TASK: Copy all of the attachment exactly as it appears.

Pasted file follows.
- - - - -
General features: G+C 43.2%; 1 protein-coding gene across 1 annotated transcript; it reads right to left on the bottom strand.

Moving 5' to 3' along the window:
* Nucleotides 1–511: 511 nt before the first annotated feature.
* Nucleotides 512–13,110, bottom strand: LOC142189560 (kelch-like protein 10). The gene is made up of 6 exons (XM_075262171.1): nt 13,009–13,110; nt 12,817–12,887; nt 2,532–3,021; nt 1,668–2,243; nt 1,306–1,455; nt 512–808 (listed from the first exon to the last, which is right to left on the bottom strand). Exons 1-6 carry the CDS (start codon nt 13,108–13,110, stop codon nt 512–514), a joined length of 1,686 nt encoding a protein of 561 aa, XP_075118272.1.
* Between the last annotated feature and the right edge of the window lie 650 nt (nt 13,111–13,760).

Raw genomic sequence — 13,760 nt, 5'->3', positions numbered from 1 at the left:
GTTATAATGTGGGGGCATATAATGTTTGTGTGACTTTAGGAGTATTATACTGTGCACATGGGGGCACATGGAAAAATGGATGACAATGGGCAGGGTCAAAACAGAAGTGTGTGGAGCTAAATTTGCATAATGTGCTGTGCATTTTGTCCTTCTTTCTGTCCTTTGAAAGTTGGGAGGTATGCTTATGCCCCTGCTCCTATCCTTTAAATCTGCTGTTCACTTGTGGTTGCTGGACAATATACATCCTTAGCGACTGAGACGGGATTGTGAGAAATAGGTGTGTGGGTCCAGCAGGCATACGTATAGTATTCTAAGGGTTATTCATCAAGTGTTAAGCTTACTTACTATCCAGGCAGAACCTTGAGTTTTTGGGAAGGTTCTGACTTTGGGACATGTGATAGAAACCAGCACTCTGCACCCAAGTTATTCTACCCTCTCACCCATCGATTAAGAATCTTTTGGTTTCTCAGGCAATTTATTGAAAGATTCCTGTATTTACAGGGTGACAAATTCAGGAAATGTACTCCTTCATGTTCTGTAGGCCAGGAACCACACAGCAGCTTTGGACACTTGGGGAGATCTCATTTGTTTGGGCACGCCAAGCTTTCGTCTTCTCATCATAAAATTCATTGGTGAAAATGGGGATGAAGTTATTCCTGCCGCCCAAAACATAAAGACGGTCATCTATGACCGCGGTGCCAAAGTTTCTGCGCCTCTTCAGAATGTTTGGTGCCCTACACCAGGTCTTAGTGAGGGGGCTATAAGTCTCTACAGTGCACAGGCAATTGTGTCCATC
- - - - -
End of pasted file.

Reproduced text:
General features: G+C 43.2%; 1 protein-coding gene across 1 annotated transcript; it reads right to left on the bottom strand.

Moving 5' to 3' along the window:
* Nucleotides 1–511: 511 nt before the first annotated feature.
* Nucleotides 512–13,110, bottom strand: LOC142189560 (kelch-like protein 10). The gene is made up of 6 exons (XM_075262171.1): nt 13,009–13,110; nt 12,817–12,887; nt 2,532–3,021; nt 1,668–2,243; nt 1,306–1,455; nt 512–808 (listed from the first exon to the last, which is right to left on the bottom strand). Exons 1-6 carry the CDS (start codon nt 13,108–13,110, stop codon nt 512–514), a joined length of 1,686 nt encoding a protein of 561 aa, XP_075118272.1.
* Between the last annotated feature and the right edge of the window lie 650 nt (nt 13,111–13,760).

Raw genomic sequence — 13,760 nt, 5'->3', positions numbered from 1 at the left:
GTTATAATGTGGGGGCATATAATGTTTGTGTGACTTTAGGAGTATTATACTGTGCACATGGGGGCACATGGAAAAATGGATGACAATGGGCAGGGTCAAAACAGAAGTGTGTGGAGCTAAATTTGCATAATGTGCTGTGCATTTTGTCCTTCTTTCTGTCCTTTGAAAGTTGGGAGGTATGCTTATGCCCCTGCTCCTATCCTTTAAATCTGCTGTTCACTTGTGGTTGCTGGACAATATACATCCTTAGCGACTGAGACGGGATTGTGAGAAATAGGTGTGTGGGTCCAGCAGGCATACGTATAGTATTCTAAGGGTTATTCATCAAGTGTTAAGCTTACTTACTATCCAGGCAGAACCTTGAGTTTTTGGGAAGGTTCTGACTTTGGGACATGTGATAGAAACCAGCACTCTGCACCCAAGTTATTCTACCCTCTCACCCATCGATTAAGAATCTTTTGGTTTCTCAGGCAATTTATTGAAAGATTCCTGTATTTACAGGGTGACAAATTCAGGAAATGTACTCCTTCATGTTCTGTAGGCCAGGAACCACACAGCAGCTTTGGACACTTGGGGAGATCTCATTTGTTTGGGCACGCCAAGCTTTCGTCTTCTCATCATAAAATTCATTGGTGAAAATGGGGATGAAGTTATTCCTGCCGCCCAAAACATAAAGACGGTCATCTATGACCGCGGTGCCAAAGTTTCTGCGCCTCTTCAGAATGTTTGGTGCCCTACACCAGGTCTTAGTGAGGGGGCTATAAGTCTCTACAGTGCACAGGCAATTGTGTCCATC